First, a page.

How to Take Your Business Online (And do it Well)

06 of April 2017 | By John Granville | Posted in News and Tips

How to Take Your Business Online (And do it Well)

The internet's a crazy place. Millions of people around the world browse it for hours a day, getting their fix of animal videos and social media. But cute cats and school friend's aside, the internet is an astounding place to promote your products or sell your services. Below you’ll find some advice on how to take your business online.

A website connotes credibility and professionalism. Imagine you’re talking with a prospective client for a large contract. This could make or break your business. The meeting goes well but at the very end they ask you for your website. Admitting you don’t have one doesn’t exactly scream innovative business practices. Or it could be worse, your client looks up your site in their own time and it looks like something you made at home… in the 90s.

Every growing business should have a professional website. Even if it’s just a digital business card with no more features than a few examples of your work. A well-designed website develops trust in your customers – and that includes those on the receiving end of your deliveries to Europe.

Find a Good Web Designer

Take your time with this. It’s very important. These days, a homemade website just isn’t good enough, and neither is an amateur job. Get an idea of how you want your website to look, what you want to display, any information that needs to be conveyed. Write as many notes as you can and when you’re looking for a web designer, talk with them about the key points. The more information you give, the happier you’ll be with the finished product.

Finding a good designer is relatively easy. When you see a website that you like the look, layout and feel of, scroll to the bottom of the page, it will often have a credit that will lead you to the designer. If not, give the company a quick email. They’ll usually be more than happy to put you in touch.

Your web designer needs to know what you want. Print off a few pages of websites that you like, or if you’re hiring online, send the designer some URLs. If the designer starts in the wrong direction, you’ll be wasting both time and money.

A good designer will help you focus in on what is best for your site. Remember, they do this for a living and generally know what works and what doesn’t, so keep communication open and work with the designer.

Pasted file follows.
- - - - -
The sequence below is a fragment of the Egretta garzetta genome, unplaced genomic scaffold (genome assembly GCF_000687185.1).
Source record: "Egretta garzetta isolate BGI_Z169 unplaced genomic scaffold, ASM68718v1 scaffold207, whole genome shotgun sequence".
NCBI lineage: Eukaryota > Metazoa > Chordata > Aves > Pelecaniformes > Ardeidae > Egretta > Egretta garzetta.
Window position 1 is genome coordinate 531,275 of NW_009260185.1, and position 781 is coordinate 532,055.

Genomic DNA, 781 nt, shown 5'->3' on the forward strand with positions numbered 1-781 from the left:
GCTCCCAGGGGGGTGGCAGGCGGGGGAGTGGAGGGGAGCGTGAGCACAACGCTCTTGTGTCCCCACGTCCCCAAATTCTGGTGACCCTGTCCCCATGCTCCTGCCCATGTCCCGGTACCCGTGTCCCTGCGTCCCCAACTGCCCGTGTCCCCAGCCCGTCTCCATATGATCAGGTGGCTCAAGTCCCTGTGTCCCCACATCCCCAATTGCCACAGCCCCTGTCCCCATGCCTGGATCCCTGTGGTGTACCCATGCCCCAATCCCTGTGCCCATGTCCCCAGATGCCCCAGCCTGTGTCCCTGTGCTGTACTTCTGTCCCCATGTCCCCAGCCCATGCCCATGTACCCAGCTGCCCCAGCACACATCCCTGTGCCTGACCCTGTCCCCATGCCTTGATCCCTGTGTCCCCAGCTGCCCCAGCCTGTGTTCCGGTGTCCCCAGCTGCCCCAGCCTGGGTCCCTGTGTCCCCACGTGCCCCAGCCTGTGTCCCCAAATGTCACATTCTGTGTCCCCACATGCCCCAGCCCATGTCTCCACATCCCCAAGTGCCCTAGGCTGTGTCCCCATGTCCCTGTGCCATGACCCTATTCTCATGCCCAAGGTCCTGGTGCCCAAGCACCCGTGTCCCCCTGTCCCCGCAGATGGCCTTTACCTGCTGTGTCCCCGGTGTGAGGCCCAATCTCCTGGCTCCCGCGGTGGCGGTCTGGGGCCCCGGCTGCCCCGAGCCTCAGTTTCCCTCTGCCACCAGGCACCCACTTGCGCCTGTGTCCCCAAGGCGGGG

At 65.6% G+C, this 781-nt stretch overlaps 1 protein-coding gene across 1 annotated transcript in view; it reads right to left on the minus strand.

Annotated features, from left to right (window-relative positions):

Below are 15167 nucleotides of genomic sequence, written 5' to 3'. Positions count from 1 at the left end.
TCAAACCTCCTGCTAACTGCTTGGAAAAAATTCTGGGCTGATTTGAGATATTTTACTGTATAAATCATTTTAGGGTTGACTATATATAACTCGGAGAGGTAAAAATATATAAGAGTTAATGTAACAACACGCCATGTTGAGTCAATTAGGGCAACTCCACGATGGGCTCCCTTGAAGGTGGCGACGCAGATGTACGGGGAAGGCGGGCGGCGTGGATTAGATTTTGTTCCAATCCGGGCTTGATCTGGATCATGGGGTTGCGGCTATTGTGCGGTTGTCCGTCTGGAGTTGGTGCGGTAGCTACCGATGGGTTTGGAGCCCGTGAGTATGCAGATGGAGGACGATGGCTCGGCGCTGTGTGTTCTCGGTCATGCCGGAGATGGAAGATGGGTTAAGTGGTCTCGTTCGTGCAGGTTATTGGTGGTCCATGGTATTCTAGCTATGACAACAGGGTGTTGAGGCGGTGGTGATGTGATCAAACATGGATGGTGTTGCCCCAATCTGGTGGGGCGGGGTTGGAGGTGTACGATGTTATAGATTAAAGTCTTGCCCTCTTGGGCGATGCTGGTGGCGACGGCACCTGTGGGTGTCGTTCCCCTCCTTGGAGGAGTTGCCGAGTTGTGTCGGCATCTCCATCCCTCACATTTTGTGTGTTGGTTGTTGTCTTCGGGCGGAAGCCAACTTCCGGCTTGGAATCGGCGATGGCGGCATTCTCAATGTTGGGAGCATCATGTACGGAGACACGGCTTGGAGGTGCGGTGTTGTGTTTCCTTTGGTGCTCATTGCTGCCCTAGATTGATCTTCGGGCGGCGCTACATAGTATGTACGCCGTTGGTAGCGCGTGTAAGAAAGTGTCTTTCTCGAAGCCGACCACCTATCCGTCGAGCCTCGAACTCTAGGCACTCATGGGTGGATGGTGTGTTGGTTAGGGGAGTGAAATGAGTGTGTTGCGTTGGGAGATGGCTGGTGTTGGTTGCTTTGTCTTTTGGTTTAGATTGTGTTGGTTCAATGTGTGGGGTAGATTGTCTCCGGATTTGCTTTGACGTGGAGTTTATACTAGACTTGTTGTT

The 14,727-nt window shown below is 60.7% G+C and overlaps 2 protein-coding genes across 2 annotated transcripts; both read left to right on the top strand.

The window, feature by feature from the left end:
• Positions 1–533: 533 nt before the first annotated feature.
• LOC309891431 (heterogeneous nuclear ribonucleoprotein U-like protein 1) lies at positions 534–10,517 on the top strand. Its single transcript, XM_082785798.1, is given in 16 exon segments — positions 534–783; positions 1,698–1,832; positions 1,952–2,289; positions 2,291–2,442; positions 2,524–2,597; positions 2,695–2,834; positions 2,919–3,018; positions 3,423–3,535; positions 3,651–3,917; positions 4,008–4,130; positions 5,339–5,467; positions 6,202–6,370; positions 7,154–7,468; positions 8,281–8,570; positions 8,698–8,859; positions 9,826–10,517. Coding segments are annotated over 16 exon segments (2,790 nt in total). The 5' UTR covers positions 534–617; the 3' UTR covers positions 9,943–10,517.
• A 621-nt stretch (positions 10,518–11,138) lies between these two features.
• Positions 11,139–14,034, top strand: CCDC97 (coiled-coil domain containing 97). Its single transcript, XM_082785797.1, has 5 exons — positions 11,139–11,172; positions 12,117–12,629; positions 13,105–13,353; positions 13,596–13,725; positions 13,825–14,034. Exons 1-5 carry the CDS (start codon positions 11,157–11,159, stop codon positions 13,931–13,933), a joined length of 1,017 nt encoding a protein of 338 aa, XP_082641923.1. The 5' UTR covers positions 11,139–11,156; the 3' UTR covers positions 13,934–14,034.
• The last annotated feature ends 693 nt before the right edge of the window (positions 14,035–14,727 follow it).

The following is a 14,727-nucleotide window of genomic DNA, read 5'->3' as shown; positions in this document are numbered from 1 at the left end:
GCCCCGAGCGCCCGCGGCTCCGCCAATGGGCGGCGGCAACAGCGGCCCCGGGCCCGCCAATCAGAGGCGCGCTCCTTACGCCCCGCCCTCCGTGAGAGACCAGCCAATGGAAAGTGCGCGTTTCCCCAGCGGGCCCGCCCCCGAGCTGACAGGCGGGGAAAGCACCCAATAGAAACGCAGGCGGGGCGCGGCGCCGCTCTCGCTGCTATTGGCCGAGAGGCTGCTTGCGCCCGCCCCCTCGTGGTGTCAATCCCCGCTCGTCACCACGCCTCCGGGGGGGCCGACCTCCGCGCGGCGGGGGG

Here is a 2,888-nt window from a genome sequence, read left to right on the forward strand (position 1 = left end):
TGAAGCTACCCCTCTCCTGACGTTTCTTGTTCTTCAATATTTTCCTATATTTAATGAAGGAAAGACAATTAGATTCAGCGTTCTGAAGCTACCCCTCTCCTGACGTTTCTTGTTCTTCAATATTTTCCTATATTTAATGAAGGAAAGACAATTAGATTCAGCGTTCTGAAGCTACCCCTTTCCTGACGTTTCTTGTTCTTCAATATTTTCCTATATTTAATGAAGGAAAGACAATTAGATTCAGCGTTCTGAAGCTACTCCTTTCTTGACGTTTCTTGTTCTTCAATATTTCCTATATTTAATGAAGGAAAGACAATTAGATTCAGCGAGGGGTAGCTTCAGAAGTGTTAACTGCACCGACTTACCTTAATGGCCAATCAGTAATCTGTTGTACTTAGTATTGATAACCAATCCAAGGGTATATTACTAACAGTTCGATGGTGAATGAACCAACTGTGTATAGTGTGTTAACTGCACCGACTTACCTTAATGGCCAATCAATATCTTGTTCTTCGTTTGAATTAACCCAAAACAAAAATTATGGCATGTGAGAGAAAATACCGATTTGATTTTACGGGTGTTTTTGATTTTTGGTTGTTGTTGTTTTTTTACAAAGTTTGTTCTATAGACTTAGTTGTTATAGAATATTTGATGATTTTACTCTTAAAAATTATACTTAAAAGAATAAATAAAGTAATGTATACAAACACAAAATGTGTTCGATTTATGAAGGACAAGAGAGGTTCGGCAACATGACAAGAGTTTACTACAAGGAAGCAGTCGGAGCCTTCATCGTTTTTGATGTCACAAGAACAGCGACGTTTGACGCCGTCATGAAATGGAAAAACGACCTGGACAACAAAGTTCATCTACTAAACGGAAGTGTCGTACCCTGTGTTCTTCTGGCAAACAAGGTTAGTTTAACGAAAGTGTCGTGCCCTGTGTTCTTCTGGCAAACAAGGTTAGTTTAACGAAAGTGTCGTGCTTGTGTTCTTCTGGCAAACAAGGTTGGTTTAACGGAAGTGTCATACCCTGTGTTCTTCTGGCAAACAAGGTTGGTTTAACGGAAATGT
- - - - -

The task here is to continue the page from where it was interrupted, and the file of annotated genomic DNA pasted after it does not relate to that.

Search Engine Optimisation

This isn’t exactly necessary if you use an online platform such as Amazon or eBay to sell your goods, but for independent businesses and local services, this is extremely important. If you’re a plumber in London, you want your website to be at the top of the page when someone searches “Plumber in London”.

Regularly reviewing and updating content does wonders for your website’s readability as well as its ranking in online search engines. As you upload new content, make sure you review older content and update your internal links. Websites that utilise a lot links and are easy to navigate rank much higher in search engines and make it easier for your customers to find the information they need or the product they want to buy.

Search Engine Optimization (or SEO) is a huge subject that’s constantly evolving. If you’re serious about moving your business online or setting up a webshop, you should definitely do a lot of reading on the subject. Many companies offer a service that manages your SEO techniques for you, including blog posts, web content, creating backlinks etc. If you decide to go down this route, the same rules apply as in finding a good web designer.

Ecommerce

Transactions in a traditional bricks ’n’ mortar store are very simple. Customer gives you cash, you give customer product. Online though, things are a little bit more complicated. If you want to receive payments over the internet, you’re going to need to set up a merchant account.

Essentially, a merchant account connects your website to a credit card company which can then deposit money into your bank account. It has to be reliable, secure, fast and ideally cheap to run. There’s a whole world of merchant accounts out there and each one is a little bit different. They can become very expensive so do your research and ensure you don’t purchase any features that you don’t need. In general, a merchant account comes with a monthly fee, plus a small charge per transaction.

Fulfilling Orders

Once your website’s up and running and you start receiving orders you’re going to have to start sending your products out. This is often where businesses start getting lazy. Processing orders can be tiresome. It’s physical and quickly becomes very repetitive. Many businesses simply pack the products into a box, slap a label on and send it out. This is fine for delivering your end of the deal, but you’re missing out on a good opportunity to strengthen your brand.

Customised packaging, stickers and promotional leaflets are all great to include in your pallet shipments. They’re very professional and promote repeat purchases. When your customer needs another product, and the cardboard box it came in is long gone, a leaflet laying around could be just the thing you need to remind your customer where to go.

John Granville

By John Granville

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